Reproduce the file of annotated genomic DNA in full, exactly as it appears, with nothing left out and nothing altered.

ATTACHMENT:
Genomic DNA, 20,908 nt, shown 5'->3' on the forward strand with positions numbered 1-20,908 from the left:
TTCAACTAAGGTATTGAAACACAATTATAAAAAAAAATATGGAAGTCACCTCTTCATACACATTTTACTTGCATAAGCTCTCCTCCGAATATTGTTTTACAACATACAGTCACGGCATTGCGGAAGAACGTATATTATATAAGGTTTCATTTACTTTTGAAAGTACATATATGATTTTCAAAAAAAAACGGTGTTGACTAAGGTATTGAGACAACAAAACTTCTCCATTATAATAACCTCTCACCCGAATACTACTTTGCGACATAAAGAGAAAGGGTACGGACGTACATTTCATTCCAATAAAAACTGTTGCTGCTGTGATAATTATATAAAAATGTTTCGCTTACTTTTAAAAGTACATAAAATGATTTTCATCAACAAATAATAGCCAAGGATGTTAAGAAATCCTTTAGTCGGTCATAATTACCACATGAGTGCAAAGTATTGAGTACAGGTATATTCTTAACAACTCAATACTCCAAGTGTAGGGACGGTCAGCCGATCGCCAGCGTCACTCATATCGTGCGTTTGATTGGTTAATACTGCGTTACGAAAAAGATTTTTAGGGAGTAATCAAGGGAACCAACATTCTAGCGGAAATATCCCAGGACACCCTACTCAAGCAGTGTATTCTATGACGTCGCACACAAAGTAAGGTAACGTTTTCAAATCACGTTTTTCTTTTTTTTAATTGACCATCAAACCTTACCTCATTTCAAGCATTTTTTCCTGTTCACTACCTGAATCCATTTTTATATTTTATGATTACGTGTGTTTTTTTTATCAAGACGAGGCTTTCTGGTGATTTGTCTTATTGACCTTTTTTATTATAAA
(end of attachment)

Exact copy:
Genomic DNA, 20,908 nt, shown 5'->3' on the forward strand with positions numbered 1-20,908 from the left:
TTCAACTAAGGTATTGAAACACAATTATAAAAAAAAATATGGAAGTCACCTCTTCATACACATTTTACTTGCATAAGCTCTCCTCCGAATATTGTTTTACAACATACAGTCACGGCATTGCGGAAGAACGTATATTATATAAGGTTTCATTTACTTTTGAAAGTACATATATGATTTTCAAAAAAAAACGGTGTTGACTAAGGTATTGAGACAACAAAACTTCTCCATTATAATAACCTCTCACCCGAATACTACTTTGCGACATAAAGAGAAAGGGTACGGACGTACATTTCATTCCAATAAAAACTGTTGCTGCTGTGATAATTATATAAAAATGTTTCGCTTACTTTTAAAAGTACATAAAATGATTTTCATCAACAAATAATAGCCAAGGATGTTAAGAAATCCTTTAGTCGGTCATAATTACCACATGAGTGCAAAGTATTGAGTACAGGTATATTCTTAACAACTCAATACTCCAAGTGTAGGGACGGTCAGCCGATCGCCAGCGTCACTCATATCGTGCGTTTGATTGGTTAATACTGCGTTACGAAAAAGATTTTTAGGGAGTAATCAAGGGAACCAACATTCTAGCGGAAATATCCCAGGACACCCTACTCAAGCAGTGTATTCTATGACGTCGCACACAAAGTAAGGTAACGTTTTCAAATCACGTTTTTCTTTTTTTTAATTGACCATCAAACCTTACCTCATTTCAAGCATTTTTTCCTGTTCACTACCTGAATCCATTTTTATATTTTATGATTACGTGTGTTTTTTTTATCAAGACGAGGCTTTCTGGTGATTTGTCTTATTGACCTTTTTTATTATAAA